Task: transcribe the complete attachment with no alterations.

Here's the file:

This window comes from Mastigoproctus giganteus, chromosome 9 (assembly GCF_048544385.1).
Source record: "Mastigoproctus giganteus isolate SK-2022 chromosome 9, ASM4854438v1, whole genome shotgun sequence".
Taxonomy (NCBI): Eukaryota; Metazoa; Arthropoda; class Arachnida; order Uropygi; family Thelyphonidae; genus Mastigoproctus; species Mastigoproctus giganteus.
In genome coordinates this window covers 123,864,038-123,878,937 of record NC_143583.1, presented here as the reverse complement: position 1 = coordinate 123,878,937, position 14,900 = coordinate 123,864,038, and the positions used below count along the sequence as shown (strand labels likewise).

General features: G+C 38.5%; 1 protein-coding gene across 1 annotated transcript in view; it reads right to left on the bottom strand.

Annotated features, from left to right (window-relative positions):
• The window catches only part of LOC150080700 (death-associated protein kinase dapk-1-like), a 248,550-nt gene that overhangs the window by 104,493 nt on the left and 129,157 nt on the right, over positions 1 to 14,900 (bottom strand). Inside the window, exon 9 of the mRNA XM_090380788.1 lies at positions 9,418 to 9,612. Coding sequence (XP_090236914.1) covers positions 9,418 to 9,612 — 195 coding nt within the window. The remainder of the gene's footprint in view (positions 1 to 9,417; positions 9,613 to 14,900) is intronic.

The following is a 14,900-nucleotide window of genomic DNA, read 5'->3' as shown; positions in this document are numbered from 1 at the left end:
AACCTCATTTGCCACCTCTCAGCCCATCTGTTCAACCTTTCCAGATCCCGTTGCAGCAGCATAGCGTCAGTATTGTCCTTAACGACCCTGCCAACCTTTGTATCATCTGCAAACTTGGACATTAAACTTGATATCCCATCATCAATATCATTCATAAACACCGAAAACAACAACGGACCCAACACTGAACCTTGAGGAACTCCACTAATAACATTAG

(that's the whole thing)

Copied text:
This window comes from Mastigoproctus giganteus, chromosome 9 (assembly GCF_048544385.1).
Source record: "Mastigoproctus giganteus isolate SK-2022 chromosome 9, ASM4854438v1, whole genome shotgun sequence".
Taxonomy (NCBI): Eukaryota; Metazoa; Arthropoda; class Arachnida; order Uropygi; family Thelyphonidae; genus Mastigoproctus; species Mastigoproctus giganteus.
In genome coordinates this window covers 123,864,038-123,878,937 of record NC_143583.1, presented here as the reverse complement: position 1 = coordinate 123,878,937, position 14,900 = coordinate 123,864,038, and the positions used below count along the sequence as shown (strand labels likewise).

General features: G+C 38.5%; 1 protein-coding gene across 1 annotated transcript in view; it reads right to left on the bottom strand.

Annotated features, from left to right (window-relative positions):
• The window catches only part of LOC150080700 (death-associated protein kinase dapk-1-like), a 248,550-nt gene that overhangs the window by 104,493 nt on the left and 129,157 nt on the right, over positions 1 to 14,900 (bottom strand). Inside the window, exon 9 of the mRNA XM_090380788.1 lies at positions 9,418 to 9,612. Coding sequence (XP_090236914.1) covers positions 9,418 to 9,612 — 195 coding nt within the window. The remainder of the gene's footprint in view (positions 1 to 9,417; positions 9,613 to 14,900) is intronic.

The following is a 14,900-nucleotide window of genomic DNA, read 5'->3' as shown; positions in this document are numbered from 1 at the left end:
AACCTCATTTGCCACCTCTCAGCCCATCTGTTCAACCTTTCCAGATCCCGTTGCAGCAGCATAGCGTCAGTATTGTCCTTAACGACCCTGCCAACCTTTGTATCATCTGCAAACTTGGACATTAAACTTGATATCCCATCATCAATATCATTCATAAACACCGAAAACAACAACGGACCCAACACTGAACCTTGAGGAACTCCACTAATAACATTAG